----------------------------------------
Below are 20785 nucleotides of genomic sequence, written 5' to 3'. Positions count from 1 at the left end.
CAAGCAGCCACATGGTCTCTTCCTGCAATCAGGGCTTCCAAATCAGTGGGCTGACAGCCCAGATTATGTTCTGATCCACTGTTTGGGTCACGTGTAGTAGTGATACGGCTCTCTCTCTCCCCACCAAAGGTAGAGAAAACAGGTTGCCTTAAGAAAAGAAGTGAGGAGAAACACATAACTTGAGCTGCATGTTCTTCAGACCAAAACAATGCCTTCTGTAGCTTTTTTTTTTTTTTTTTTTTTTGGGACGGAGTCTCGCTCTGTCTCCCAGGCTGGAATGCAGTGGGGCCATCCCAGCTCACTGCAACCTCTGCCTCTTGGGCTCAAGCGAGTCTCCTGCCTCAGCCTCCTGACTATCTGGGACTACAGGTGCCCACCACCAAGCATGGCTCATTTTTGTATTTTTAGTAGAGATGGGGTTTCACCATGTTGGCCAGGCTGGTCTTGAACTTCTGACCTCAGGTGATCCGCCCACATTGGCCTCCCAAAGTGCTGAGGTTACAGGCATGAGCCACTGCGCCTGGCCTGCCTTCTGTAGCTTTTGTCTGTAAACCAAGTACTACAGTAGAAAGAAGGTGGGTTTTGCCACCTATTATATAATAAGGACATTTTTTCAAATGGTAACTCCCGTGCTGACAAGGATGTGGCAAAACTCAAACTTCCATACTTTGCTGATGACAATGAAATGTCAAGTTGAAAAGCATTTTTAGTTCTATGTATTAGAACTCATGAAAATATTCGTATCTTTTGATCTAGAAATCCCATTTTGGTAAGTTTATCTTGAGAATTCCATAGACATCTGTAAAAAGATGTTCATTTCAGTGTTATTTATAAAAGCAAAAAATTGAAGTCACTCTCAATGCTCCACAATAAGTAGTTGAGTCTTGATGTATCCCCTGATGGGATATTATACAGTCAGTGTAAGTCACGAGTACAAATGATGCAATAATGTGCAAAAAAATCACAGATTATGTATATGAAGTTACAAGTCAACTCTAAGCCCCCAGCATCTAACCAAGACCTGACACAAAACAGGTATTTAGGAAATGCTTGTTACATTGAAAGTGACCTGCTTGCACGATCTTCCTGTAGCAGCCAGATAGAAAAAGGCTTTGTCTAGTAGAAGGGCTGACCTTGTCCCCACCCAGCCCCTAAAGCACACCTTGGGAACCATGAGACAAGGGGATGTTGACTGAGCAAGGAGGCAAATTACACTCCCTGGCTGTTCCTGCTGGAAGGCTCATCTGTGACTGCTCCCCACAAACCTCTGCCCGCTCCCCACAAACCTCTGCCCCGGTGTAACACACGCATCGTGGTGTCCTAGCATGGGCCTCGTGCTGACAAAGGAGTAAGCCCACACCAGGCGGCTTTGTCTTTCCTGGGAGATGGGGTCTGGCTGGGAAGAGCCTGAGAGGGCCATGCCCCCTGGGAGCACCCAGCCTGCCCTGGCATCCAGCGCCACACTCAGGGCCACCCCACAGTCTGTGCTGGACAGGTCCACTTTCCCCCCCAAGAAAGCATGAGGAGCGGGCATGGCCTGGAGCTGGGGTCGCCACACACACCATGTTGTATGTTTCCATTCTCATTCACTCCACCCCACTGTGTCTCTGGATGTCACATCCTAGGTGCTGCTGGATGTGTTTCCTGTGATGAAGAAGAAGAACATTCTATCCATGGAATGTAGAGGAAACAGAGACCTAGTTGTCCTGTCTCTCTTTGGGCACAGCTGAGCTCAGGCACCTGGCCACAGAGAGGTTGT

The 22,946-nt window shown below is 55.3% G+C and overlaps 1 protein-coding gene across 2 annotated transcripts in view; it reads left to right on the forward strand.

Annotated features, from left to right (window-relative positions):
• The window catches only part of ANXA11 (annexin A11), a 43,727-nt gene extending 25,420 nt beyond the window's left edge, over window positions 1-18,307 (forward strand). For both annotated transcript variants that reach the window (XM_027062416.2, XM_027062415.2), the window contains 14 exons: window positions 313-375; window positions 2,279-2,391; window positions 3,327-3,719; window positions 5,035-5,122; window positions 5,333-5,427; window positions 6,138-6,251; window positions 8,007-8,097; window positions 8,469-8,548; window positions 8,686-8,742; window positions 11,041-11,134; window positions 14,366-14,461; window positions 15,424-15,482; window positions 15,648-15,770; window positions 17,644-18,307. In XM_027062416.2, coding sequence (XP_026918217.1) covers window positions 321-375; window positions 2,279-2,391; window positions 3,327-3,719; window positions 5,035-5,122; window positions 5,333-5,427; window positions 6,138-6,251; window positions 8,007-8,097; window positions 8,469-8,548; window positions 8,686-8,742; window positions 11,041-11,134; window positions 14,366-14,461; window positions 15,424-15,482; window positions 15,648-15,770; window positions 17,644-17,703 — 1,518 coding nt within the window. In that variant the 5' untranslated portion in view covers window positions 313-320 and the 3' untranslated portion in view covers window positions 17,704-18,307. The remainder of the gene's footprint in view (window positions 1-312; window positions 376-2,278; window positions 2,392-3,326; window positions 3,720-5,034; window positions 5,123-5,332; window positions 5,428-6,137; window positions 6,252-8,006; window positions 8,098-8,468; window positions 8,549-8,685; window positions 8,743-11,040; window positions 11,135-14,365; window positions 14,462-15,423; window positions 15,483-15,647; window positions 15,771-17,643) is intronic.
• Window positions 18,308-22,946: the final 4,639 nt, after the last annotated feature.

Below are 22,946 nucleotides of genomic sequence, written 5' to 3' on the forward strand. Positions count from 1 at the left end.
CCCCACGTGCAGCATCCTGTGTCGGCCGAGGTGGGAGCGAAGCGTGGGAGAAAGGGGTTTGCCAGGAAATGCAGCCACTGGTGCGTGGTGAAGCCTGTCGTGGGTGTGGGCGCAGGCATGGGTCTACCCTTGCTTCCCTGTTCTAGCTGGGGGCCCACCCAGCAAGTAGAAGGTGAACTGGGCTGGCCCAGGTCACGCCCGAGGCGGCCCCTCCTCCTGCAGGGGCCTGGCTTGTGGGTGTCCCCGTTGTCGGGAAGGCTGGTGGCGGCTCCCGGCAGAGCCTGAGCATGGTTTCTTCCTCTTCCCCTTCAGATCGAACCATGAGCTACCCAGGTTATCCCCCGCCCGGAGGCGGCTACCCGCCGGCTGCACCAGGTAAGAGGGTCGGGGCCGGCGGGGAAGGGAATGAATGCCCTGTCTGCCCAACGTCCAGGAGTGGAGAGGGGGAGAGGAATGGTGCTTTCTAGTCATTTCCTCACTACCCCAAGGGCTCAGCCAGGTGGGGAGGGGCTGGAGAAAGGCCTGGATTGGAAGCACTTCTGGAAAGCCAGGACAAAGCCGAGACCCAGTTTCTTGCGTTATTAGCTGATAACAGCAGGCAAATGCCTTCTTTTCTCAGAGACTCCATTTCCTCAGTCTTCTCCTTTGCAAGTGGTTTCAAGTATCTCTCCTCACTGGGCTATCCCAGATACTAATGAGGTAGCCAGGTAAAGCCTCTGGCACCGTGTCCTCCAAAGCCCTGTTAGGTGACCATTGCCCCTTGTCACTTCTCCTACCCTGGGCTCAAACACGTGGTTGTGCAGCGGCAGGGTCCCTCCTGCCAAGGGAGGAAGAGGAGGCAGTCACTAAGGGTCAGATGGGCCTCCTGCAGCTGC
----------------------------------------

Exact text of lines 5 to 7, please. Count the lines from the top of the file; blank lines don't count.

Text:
• The window catches only part of ANXA11 (annexin A11), a 43,727-nt gene extending 25,420 nt beyond the window's left edge, over window positions 1-18,307 (forward strand). For both annotated transcript variants that reach the window (XM_027062416.2, XM_027062415.2), the window contains 14 exons: window positions 313-375; window positions 2,279-2,391; window positions 3,327-3,719; window positions 5,035-5,122; window positions 5,333-5,427; window positions 6,138-6,251; window positions 8,007-8,097; window positions 8,469-8,548; window positions 8,686-8,742; window positions 11,041-11,134; window positions 14,366-14,461; window positions 15,424-15,482; window positions 15,648-15,770; window positions 17,644-18,307. In XM_027062416.2, coding sequence (XP_026918217.1) covers window positions 321-375; window positions 2,279-2,391; window positions 3,327-3,719; window positions 5,035-5,122; window positions 5,333-5,427; window positions 6,138-6,251; window positions 8,007-8,097; window positions 8,469-8,548; window positions 8,686-8,742; window positions 11,041-11,134; window positions 14,366-14,461; window positions 15,424-15,482; window positions 15,648-15,770; window positions 17,644-17,703 — 1,518 coding nt within the window. In that variant the 5' untranslated portion in view covers window positions 313-320 and the 3' untranslated portion in view covers window positions 17,704-18,307. The remainder of the gene's footprint in view (window positions 1-312; window positions 376-2,278; window positions 2,392-3,326; window positions 3,720-5,034; window positions 5,123-5,332; window positions 5,428-6,137; window positions 6,252-8,006; window positions 8,098-8,468; window positions 8,549-8,685; window positions 8,743-11,040; window positions 11,135-14,365; window positions 14,462-15,423; window positions 15,483-15,647; window positions 15,771-17,643) is intronic.
• Window positions 18,308-22,946: the final 4,639 nt, after the last annotated feature.

Below are 22,946 nucleotides of genomic sequence, written 5' to 3' on the forward strand. Positions count from 1 at the left end.